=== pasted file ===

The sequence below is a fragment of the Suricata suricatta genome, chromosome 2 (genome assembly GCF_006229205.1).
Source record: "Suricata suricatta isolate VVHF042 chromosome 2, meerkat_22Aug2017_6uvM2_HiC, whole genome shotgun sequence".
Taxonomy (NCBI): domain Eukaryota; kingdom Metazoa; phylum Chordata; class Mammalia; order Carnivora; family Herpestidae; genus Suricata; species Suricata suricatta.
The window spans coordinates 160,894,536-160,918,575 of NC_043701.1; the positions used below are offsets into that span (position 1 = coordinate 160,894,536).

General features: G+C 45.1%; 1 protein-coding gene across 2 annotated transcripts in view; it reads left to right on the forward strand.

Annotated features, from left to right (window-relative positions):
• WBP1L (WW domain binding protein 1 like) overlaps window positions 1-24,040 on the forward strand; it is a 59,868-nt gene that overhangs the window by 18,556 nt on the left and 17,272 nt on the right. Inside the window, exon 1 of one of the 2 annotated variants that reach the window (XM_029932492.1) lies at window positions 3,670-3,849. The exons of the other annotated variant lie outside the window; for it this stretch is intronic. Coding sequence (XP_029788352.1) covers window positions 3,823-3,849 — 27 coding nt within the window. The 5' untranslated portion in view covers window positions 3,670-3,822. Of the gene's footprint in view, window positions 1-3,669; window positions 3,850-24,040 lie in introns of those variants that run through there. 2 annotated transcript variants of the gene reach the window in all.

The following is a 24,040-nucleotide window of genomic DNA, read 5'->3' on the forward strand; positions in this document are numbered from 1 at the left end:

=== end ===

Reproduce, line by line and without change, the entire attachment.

The sequence below is a fragment of the Suricata suricatta genome, chromosome 2 (genome assembly GCF_006229205.1).
Source record: "Suricata suricatta isolate VVHF042 chromosome 2, meerkat_22Aug2017_6uvM2_HiC, whole genome shotgun sequence".
Taxonomy (NCBI): domain Eukaryota; kingdom Metazoa; phylum Chordata; class Mammalia; order Carnivora; family Herpestidae; genus Suricata; species Suricata suricatta.
The window spans coordinates 160,894,536-160,918,575 of NC_043701.1; the positions used below are offsets into that span (position 1 = coordinate 160,894,536).

General features: G+C 45.1%; 1 protein-coding gene across 2 annotated transcripts in view; it reads left to right on the forward strand.

Annotated features, from left to right (window-relative positions):
• WBP1L (WW domain binding protein 1 like) overlaps window positions 1-24,040 on the forward strand; it is a 59,868-nt gene that overhangs the window by 18,556 nt on the left and 17,272 nt on the right. Inside the window, exon 1 of one of the 2 annotated variants that reach the window (XM_029932492.1) lies at window positions 3,670-3,849. The exons of the other annotated variant lie outside the window; for it this stretch is intronic. Coding sequence (XP_029788352.1) covers window positions 3,823-3,849 — 27 coding nt within the window. The 5' untranslated portion in view covers window positions 3,670-3,822. Of the gene's footprint in view, window positions 1-3,669; window positions 3,850-24,040 lie in introns of those variants that run through there. 2 annotated transcript variants of the gene reach the window in all.

The following is a 24,040-nucleotide window of genomic DNA, read 5'->3' on the forward strand; positions in this document are numbered from 1 at the left end: